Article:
Men, money and society: what St Thomas had to say

Men, money and society: what St Thomas had to say
Aquinas and the Market: Towards a Humane Economy

by Mary L. Hirschfeld (Cambridge, Mass. & London: Harvard University Press, £35.95)

Money: In ‘Sireacht: Longing for another Ireland series’

by Conor McCabe (Cork University Press, £9.95)



I was speaking to one of our eminent economists recently. He reported on a meeting of the American Economic Association. He found the mood of the profession was sombre.

Governments’ most tru-sted navigators had failed to notice the rocks. Their efforts to refloat the ‘ship’ had been costly. The premier social science had lost its confidence. Many hoped that psychology could improve its models and restore its reputation. There was much talk of behavioural economics as the way forward.

Mary L. Hirschfeld’s Aquinas and the Market: Toward a Humane Economy tells us that they would be better off turning to the Thomist tradition. Hirschfeld studied economics because she believed it was a sure guide to policies that would make the world a better place. She gained a Ph.D. degree in economics from Harvard.


Then, unexpectedly, this ‘good pagan’ being drawn to the Church, she converted to Catholicism. To deepen her new-found Faith, she studied theology at Notre Dame and discovered Aquinas. Aquinas and the Market brings her two commitments – economics and Catholicism – into conversation.

For those seeking succinct, clear and accurate accounts of the Thomist understanding of the human person and the presuppositions of economics, this book could hardly be bettered.

Economics presents itself as a science, to be tested, not in the court of the philosophers, but against the facts. Its assumption, however, that reason’s sole purpose is to scout ahead to find the clearest route to the satisfaction of our desires, is not a ‘fact’ but a philosophical proposition.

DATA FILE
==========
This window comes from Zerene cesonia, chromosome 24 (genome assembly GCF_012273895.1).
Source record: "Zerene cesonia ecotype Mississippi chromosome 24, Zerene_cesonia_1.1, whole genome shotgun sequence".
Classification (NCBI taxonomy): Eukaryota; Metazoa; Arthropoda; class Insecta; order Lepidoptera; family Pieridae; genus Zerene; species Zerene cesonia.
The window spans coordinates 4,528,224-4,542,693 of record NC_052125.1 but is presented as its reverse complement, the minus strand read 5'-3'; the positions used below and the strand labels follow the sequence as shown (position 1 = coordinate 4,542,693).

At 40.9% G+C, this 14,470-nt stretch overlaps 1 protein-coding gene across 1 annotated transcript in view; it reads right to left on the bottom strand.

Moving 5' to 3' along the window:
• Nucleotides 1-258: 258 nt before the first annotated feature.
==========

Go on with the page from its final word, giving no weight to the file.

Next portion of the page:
Hirschfeld demonstrates its weakness in contrast to the richer, more complex analysis of the Thomists. The problem with economics is not so much that it is plain wrong but that it is reductionist. It takes one aspect of the human condition and makes it the whole story. It has a contribution to make but only when placed in the bigger picture that Thomists provides.

Meanwhile, its dominance distorts our understanding of our interdependence, entrenches individualism, and compels consumerism.

Hirschfeld does not ask why so limited a view of the human condition holds so much sway over our policy-making. Colm McCabe provides an answer in Money, the latest contribution to Cork University Press’s Sireacht series.

It is hard to think of a time when the quality of discussion of public policy was as low as it is today. While we are informed of problems, these are presented as stories that stir the emotions and excite compassion. ‘That’s terrible,’ we say, ‘something must be done.’

Analysis and arguments about contending solutions are foregone, and we are reduced to the level of children stamping their feet at the failure of their parents – the government – to solve problems which we are not expected to understand and which demand nothing of us.

The Sireacht series resists this infantilisation of our politics in well-written accessible challenges to orthodoxy that restore much needed pluralism to public debate.

McCabe also argues we should place economics in a bigger picture. He follows Marx in insisting that the institutions, laws, and social relationships that make money possible be brought into view.

When they are, we see conflicting interests and disparities in power. We see how the reckless pursuit of profit by powerful interests delivered the financial crisis. We see how the same interests made sure that the considerable costs of recovery were paid by the taxpayers and the weakest in society. It’s not enough, he urges us, to recognise this reality that a reductionist economics and the shambles of our politics conceal from us.

The problem is the capitalist system and progressive forces must mobilise to dismantle it.

McCabe is to be commended for reminding us how powerful interests subvert the common good. His solution, however, is disheartening.

Can we really suppose that the eclipse of socialism is simply a consequence of poor organisation and the guile of capitalists?

It is time that radicals did some radical thinking and examined the presuppositions of their analyses. They will find that these share many notions that also underpin economics. They could read Dr Hirschfeld with profit.